Pip at Carwynnen Capstone EmplacementThanks to Pip Richards for the preceding list, & for information leading to my greatest possibility for discovering a hoard. Without her efforts Carwynnen Quoit would still be a stone clearance pile in a field. She was also the force behind Sustrust & Crenver Grove. I dedicate this article to her memory.

Meanwhile, Timeshare Cat, owned by Jane Next-Door-But-Two, has entered via a window & demanded breakfast. I find her subsequent ritual deposit without the aid of a metal detector & hop to the kitchen sink muttering a shamanic incantation.
Kyj dhe ves⁸.

¹Archaeological Journal Volume 30, Issue 1, 1873.
²The nearby Trelanvean Cross was overturned as a result of this discovery. According to the minutes of the AGM of the Royal Institute of Cornwall of November 18th 1880 “the job was done at night, by undiscovered bandits, with the view of appropriating the crock of gold which was imagined to be at its root”. Mr Richard Smith replaced the cross in its original position shortly before quitting his tenancy that Michaelmas.
³ Derrek Hines’ poem “The Trelan Mirror” assumes the female gender – Open to the Weather; Cargo Press; 1997.
⁴ Translated from the Latin by the brother of a neighbour, Father Michael Clothier of the order of St.Benedict as follows:

Charter of Thomas Polgwidnan, son of Hanmund of Wendred about moor land and waters near the leper house of Nansclegy
This testifies that, on Thursday nearest after mid-lent 1267 (31st march 1267) Thoma,(etc)and Brother Ralph then Prior of St.Michael’s Mount. Cornwall reached this agreement-Thomas gave, conceded and let go, and completely quit claimed, for himself, heirs, and assignees, to the said Ralph and his successors the whole right he had, or could have, or said he had, to the moor, waters and lands near the leper house of Nansclegy⁸ marked out as follows: the kings road past the aforesaid leper house, towards St.Keverne up to the large stone⁹ by the roadside to the south, as far as the spring near the stone, and then to the vineyard of the said Thomas. opposite St. Michael’s Mill, as far as the ford of Nansclegy along the fence posts made there. In addition, the said Thomas concedes, for and with all his heirs and assignees, to the said Prior and all his successors, all of the waters running in the said moor for them to have and to channel freely as suits them in perpetuity. In addition, the said Thomas concedes, on behalf of his heirs and assignees, to the said Prior, and his successors, full right of way to all men going to their mill with horses and pack animals, modifying the road as necessary. To be had and held freely and unhindered by the said Prior and successors in perpetuity. For this concession and remission, the said Prior concedes and remits, for himself and his successors, to the said Thomas and his heirs and assignees all right to the said garden in that particular area between the said boundaries and road up to the said stone.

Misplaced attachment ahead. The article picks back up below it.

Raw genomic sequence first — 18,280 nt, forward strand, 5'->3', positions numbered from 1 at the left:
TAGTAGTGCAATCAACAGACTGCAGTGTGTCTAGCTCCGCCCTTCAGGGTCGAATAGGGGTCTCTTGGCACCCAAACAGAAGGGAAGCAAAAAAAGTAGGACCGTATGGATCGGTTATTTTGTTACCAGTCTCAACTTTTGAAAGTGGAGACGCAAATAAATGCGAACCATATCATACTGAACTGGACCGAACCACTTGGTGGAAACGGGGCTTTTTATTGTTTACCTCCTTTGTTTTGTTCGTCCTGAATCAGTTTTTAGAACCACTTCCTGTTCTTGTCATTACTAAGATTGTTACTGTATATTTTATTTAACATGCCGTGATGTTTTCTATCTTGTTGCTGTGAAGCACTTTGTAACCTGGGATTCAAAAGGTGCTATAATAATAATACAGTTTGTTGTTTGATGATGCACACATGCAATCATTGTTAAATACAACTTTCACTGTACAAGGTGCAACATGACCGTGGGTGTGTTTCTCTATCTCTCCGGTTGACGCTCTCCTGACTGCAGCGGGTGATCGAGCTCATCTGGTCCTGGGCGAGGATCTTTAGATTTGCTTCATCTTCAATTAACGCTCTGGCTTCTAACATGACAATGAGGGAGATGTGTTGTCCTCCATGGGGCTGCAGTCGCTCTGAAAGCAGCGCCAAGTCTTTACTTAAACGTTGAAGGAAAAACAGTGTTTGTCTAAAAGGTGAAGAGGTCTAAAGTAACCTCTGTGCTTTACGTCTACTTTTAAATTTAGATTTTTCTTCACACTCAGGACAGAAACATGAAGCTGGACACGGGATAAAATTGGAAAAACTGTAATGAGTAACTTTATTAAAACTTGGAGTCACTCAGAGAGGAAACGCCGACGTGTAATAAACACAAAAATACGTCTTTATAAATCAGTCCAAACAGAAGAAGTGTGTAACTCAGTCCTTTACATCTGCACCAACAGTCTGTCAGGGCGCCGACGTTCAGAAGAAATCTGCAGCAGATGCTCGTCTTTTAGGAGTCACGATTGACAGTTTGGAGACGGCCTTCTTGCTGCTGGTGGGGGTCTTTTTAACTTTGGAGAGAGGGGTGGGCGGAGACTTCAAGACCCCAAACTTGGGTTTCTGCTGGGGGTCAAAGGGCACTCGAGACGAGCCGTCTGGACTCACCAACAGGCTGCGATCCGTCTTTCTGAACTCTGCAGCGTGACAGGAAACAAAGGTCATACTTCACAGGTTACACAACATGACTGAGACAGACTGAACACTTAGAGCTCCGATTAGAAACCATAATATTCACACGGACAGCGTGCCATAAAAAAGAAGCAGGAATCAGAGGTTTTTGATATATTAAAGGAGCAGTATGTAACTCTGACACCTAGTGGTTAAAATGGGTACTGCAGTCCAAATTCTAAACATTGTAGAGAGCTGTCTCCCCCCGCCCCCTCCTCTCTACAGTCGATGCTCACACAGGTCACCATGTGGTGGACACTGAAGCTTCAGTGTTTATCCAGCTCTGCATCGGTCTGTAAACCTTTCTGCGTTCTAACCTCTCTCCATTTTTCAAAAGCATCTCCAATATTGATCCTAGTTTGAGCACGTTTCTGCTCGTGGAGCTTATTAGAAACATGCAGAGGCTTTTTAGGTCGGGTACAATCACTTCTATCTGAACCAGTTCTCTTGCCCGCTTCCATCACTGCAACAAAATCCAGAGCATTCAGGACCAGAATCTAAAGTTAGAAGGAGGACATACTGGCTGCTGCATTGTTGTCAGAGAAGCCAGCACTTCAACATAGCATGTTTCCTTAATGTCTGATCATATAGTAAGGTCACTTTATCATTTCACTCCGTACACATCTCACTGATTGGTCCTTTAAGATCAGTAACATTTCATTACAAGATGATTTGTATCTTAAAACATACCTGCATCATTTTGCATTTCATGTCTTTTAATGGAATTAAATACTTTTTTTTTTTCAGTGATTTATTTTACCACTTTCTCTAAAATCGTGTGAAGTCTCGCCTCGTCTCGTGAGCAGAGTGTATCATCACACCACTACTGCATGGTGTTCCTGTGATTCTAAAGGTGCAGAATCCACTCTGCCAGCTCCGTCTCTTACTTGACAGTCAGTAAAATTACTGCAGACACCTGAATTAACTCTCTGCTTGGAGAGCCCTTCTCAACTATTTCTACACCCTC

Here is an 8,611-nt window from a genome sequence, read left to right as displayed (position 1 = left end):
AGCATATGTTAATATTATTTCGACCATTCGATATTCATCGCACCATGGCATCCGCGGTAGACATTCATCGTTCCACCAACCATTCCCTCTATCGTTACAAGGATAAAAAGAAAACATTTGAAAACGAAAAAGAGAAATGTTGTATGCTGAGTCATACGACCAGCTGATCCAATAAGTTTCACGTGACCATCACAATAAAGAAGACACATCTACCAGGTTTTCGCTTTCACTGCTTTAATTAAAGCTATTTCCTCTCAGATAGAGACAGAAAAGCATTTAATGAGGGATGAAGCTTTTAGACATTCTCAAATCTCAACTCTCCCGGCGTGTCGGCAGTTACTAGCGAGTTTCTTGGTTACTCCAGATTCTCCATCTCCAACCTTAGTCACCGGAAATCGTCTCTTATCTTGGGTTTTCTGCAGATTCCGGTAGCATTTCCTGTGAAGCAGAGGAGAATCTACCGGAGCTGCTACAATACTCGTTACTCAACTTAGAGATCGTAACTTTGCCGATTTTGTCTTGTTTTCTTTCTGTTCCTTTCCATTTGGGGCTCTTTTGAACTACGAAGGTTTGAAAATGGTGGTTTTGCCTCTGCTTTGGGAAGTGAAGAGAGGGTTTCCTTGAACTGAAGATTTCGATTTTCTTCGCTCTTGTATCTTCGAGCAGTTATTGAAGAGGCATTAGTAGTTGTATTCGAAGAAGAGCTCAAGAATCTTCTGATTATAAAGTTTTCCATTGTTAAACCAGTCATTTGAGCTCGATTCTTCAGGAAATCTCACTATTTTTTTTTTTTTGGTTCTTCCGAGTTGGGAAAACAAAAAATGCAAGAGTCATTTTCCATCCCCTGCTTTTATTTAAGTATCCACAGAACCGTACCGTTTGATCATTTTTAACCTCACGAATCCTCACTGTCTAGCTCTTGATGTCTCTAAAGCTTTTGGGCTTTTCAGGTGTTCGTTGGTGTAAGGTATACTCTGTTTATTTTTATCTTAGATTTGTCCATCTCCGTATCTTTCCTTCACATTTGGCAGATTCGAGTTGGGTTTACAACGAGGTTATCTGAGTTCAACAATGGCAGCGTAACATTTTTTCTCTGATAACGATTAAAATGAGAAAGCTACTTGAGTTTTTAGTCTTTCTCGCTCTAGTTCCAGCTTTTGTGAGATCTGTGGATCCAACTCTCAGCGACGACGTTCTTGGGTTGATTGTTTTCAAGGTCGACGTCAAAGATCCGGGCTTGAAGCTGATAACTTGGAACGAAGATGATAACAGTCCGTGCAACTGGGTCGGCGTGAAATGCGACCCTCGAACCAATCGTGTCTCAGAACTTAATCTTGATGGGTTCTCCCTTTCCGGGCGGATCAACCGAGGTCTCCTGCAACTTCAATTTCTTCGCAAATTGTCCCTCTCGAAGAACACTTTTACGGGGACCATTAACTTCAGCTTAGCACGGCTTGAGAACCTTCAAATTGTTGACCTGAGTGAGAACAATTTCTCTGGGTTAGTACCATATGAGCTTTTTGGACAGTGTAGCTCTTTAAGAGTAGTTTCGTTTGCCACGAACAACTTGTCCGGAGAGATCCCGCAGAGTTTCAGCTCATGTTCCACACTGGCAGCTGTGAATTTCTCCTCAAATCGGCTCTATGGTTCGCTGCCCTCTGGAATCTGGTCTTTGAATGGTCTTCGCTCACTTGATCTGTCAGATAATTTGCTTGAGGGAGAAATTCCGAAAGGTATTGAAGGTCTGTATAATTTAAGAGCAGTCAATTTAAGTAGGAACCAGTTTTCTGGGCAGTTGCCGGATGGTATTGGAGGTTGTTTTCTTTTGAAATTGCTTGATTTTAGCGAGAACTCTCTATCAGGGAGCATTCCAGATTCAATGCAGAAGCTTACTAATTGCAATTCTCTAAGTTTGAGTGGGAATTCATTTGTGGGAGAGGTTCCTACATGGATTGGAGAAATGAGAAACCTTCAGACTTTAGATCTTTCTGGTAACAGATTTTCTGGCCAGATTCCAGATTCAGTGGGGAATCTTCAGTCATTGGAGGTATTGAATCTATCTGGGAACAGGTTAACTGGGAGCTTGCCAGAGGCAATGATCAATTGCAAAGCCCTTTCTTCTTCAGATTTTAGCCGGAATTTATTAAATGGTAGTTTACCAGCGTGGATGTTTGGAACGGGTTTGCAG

In witness of this matter, here the document is sealed (wax = ciro) and settled and Prior Ralph and Thomas have placed their signatures

Witnesses: Sir Richard de Tregod, John Beaupre Joscelin de Antrenon. Ralph de Rosmeryn Reverend John Long and some others

⁵P L Hull, The Cartulary of St Michael’s Mount.
⁶ Folk memory amongst inhabitants of Tregarne who were tangentially involved in this scenario.
⁷ R D Penhallurick; Ancient and Early Medieval Coins from Cornwall & Scilly. A gallon is assumed to be 8lbs or 3.6287k.
⁸ Rude words in Cornish best left untranslated.
⁸The location of Nanclegy lazar house seems to follow a polar wandering curve10. Various authors have their theories.
⁹Speculation as to the whereabouts of the large stone may be forthcoming.
10One of the formative factors of the theory of continental drift. Palaeomagnetism, locked into cooling igneous rocks, indicates changes in the position of the Earth’s magnetic poles over time. The polar wandering curves thus described for different land masses can only be made to agree by shifting the positions of continents through time. Wegener was vindicated shortly after his death in Greenland. The relevance of this to a missing structure for which no archaeological evidence has been discovered is debatable, but it allows me to draw attention to the fact that The Lizard is one of these tectonic shards whose wandering has been interrupted by Cornwall getting in the way, the Meneage Crush Zone’s confused geology being evidence of the collision.

Published: May 2016
Author:Chris Harris, MAG